Between Memorial Day and D-Day, June 6th, I always have a thought, even if fleeting, for Sergeant Major Russell Keene, my savior.
It was fifty-one years ago—in the summer, I remember—that I first met Sergeant Major Russell Keene, the man who single-handedly ran the day-to-day life of the U.S. Army Battalion in which I found myself an unwilling draftee, in the Antilles Command, San Juan, Puerto Rico. I stood before Sgt. Keene that day in 1962 as a prisoner, having been transported back to Ft. Buchanan in San Juan from the Town of Salinas in the mountainous interior of the Island where I’d been assigned as an “Acting” Military Policeman with the rank of “Acting” Corporal, in a contingent of regular Army (as I was) to keep order in a Puerto Rican National Guard Summer Training Camp. I had been very much “acting”—I’d been issued no bullets for my .45-caliber sidearm since my primary job in the Army was “English Language Instructor” (the Service calls it your MOS), my fellow instructors being also armed with empty pistols, all of us just there as some extra bodies on loan to the real MPs. It was the real MPs who chased and arrested me for “misappropriating” the Lieutenant Colonel’s Staff Car to go into town for a “couple of pops.” That’s how I met Sgt. Major Keene. Under guard.
In between two MPs, I was ushered into the Battalion HQ Hut into His presence. You weren’t required to salute Non Commissioned Officers (NCOs)—even the top enlisted rank of Sergeant Major, but I resisted a powerful urge to do so. Sgt. Keene was a big man: six-two, broad in the shoulders and waist, barrel-chest, military-cut salt-and-pepper hair; I guessed his age at fifty. Being 21, old to me was 50. I stood at rigid ‘attention’: shoulders back, eyes straight ahead, head level with and centered atop my shoulders. (The man had that kind of effect on you.) Coming from behind his grey metal desk, he stopped two feet away, stooping a bit to peer intently in my face. I stared back at the clean-shaven face, noting absent-mindedly the gossamer tracery of burst red capillaries in the hollows of the cheek and the drinker’s nose.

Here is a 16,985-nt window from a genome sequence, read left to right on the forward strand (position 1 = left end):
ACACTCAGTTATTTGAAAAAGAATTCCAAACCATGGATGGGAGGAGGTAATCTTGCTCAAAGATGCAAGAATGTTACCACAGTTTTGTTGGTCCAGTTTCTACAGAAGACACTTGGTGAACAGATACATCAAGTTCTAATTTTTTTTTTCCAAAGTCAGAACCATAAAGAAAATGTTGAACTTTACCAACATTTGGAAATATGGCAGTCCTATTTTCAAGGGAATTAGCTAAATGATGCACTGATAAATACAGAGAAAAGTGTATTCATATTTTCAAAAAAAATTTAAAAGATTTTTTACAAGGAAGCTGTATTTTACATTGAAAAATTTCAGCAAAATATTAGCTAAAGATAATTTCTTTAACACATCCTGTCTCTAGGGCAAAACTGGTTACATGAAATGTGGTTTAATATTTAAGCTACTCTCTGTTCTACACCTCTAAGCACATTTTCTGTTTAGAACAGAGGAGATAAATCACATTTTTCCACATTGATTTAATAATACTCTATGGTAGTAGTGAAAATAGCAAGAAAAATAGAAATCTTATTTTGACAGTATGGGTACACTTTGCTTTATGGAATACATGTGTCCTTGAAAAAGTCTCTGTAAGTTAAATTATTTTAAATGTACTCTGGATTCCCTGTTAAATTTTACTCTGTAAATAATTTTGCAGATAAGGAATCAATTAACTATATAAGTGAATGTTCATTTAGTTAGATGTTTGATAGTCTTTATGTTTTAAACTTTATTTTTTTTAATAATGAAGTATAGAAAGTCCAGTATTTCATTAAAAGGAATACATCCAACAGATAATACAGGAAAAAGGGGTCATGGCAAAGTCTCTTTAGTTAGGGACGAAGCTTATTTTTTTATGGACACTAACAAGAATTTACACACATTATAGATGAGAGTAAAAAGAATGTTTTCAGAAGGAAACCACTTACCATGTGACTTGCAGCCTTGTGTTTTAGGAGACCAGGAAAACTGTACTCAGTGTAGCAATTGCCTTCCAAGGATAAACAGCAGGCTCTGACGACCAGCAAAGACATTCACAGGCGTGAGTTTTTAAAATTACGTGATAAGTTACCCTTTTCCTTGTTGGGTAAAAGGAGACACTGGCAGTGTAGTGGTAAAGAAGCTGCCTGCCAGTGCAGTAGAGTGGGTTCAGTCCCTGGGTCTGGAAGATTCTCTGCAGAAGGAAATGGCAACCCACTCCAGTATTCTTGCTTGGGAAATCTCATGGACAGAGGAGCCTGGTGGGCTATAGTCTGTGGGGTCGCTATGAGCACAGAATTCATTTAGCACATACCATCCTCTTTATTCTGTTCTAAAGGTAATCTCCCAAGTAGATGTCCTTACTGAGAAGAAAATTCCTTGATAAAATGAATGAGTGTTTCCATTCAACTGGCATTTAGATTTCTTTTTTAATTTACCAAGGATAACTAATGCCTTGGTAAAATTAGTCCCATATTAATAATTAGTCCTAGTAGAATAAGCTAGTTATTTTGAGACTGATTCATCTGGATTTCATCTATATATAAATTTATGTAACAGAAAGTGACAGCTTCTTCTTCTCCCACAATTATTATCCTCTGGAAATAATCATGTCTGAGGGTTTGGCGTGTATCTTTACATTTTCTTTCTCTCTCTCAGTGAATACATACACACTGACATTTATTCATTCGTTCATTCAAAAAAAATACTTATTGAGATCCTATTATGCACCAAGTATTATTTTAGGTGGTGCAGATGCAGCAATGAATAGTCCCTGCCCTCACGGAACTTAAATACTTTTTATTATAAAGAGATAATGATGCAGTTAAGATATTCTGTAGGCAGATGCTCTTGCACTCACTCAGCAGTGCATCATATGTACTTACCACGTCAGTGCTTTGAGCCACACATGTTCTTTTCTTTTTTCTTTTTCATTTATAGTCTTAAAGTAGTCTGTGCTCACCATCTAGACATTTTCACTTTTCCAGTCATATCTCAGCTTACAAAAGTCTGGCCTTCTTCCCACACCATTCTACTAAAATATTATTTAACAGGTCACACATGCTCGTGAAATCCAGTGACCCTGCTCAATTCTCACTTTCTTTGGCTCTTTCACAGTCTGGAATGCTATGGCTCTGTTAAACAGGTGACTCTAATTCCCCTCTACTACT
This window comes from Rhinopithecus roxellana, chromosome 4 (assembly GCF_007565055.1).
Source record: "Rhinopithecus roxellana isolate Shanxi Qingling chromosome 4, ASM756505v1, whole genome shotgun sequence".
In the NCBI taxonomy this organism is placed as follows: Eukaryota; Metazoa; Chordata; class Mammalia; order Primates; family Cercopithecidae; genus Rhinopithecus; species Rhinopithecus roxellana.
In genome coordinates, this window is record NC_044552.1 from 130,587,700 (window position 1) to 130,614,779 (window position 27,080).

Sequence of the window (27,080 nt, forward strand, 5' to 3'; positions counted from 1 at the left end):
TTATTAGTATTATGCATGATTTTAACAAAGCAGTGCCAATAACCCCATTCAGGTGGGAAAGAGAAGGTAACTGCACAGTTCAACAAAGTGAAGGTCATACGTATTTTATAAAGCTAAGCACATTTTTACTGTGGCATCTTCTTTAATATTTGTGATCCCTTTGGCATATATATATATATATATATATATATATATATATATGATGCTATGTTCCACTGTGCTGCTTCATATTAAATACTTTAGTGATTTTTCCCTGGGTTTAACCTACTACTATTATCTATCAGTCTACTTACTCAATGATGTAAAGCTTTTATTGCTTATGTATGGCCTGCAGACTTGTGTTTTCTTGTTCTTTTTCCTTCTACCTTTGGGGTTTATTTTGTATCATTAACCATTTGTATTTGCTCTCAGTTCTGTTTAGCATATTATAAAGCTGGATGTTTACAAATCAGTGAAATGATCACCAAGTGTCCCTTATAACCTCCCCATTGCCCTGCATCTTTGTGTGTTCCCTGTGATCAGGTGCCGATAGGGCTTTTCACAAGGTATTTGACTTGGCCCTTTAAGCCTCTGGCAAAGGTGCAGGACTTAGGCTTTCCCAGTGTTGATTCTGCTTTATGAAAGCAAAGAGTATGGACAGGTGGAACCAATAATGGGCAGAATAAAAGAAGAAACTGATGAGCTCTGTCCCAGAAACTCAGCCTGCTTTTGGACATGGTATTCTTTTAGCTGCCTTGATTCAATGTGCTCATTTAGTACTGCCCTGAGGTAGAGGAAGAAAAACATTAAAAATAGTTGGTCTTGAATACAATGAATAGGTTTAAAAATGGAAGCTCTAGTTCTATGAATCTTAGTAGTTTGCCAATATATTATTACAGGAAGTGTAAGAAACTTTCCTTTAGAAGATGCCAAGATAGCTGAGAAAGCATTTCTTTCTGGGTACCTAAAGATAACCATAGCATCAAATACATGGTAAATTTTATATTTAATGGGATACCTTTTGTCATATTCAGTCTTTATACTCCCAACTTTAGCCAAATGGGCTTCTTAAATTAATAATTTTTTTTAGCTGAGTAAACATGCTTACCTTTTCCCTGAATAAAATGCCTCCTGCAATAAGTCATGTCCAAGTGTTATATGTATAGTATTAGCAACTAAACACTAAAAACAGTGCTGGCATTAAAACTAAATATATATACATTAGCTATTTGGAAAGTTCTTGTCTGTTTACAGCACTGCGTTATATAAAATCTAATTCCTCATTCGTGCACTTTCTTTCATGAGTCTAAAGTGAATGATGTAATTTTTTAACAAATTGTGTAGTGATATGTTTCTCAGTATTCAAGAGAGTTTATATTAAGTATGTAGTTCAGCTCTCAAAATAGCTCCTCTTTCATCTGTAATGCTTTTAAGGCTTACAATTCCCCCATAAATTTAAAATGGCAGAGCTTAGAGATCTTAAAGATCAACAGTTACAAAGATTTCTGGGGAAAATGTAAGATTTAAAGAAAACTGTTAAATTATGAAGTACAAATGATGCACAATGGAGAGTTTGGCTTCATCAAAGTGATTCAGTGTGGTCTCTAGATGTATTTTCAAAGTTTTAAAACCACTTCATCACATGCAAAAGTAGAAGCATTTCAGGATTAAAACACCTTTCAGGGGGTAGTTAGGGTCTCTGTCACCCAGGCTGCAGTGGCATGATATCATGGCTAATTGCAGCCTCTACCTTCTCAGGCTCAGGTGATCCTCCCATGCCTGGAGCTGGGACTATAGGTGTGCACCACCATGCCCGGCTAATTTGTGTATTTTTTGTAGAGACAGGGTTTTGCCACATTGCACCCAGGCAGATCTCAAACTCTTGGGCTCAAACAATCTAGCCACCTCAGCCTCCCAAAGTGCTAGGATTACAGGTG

“What in Sam Hill do you think you’re doing, Corporal?” he said. The tone perplexed, not unkind. After awhile, he told me to consider myself under arrest and confined to the HQ Company area, specifically a vacant barracks next door. I was ordered to stay put until further notice, except to go to the Company Mess at feeding times. He dismissed me then, directing his Orderly to get me bedding and escort me to my place of confinement. He’d forgotten something, and so called me back to surrender my Class A Pass (like a Passport, it allows you to enter onto or leave a military base).
Jail was not what I’d expected. I was alone in a barracks that usually was home to forty men. I took three meals at the HQ Company dining hall like the other soldiers, undistinguished by my status as prisoner. Days and evenings I read in the barracks. I consumed the “Studs Lonigan” trilogy by James T. Farrell. I felt no urge to flee; I accepted that I was ‘On My Honor’, sort of an Honored Guest. I never saw Sgt. Keene at the Company Mess Hall; the enlisted men’s grapevine said he took his meals at the NCO Club, where you could get a drink. He was rumored to put away a case of beer nightly at the Club; there was no Missus Keene, on the Base at least. Sgt. Keene was a Lifer, having parachuted into Normandy on D-Day, and fought in Korea in the early 1950s. I calculated that he was likely no older than me, probably 19, when he landed in France with the 82nd or 101st Airborne Divisions on June 6, 1944.